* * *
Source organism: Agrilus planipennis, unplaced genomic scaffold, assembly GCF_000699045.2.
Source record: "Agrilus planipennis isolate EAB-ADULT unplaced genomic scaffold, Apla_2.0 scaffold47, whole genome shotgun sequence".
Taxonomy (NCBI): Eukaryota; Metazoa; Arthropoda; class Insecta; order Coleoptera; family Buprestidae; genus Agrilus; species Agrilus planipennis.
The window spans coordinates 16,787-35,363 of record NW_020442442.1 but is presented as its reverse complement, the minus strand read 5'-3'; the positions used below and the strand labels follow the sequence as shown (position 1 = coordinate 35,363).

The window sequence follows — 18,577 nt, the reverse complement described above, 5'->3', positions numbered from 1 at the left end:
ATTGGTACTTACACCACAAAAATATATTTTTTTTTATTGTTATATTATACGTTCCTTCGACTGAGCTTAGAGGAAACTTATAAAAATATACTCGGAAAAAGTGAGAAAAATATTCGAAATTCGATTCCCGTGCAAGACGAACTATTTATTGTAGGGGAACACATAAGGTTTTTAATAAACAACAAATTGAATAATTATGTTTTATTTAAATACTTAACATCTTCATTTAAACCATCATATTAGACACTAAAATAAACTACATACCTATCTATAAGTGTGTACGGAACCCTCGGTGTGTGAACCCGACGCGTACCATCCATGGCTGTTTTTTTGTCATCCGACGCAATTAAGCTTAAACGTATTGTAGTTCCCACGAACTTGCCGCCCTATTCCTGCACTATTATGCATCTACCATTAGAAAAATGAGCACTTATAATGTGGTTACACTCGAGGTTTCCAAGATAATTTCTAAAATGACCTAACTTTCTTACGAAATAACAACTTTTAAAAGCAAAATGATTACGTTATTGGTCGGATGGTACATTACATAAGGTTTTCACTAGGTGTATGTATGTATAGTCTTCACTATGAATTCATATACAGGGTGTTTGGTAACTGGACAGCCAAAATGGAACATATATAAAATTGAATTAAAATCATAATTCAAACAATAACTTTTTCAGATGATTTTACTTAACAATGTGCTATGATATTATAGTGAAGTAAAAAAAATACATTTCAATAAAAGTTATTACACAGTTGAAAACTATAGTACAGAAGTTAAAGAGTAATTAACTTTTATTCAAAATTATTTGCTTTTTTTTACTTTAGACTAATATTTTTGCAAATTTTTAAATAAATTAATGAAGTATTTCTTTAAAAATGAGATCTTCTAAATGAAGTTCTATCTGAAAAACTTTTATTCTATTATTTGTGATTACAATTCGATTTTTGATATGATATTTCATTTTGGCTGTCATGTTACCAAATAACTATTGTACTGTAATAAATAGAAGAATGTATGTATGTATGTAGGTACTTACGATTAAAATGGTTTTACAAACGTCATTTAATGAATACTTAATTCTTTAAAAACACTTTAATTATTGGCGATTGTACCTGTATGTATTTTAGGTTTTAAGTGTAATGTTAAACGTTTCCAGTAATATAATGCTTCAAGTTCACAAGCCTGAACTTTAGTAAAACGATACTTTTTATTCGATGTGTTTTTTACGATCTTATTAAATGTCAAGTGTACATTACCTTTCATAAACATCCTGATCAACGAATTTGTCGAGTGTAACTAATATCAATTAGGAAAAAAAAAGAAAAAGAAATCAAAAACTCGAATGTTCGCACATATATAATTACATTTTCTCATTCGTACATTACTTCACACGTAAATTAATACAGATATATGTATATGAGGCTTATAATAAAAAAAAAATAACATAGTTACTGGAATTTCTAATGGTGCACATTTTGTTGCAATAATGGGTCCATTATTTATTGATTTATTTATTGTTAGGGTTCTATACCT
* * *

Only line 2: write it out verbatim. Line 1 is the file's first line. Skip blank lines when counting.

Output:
Source record: "Agrilus planipennis isolate EAB-ADULT unplaced genomic scaffold, Apla_2.0 scaffold47, whole genome shotgun sequence".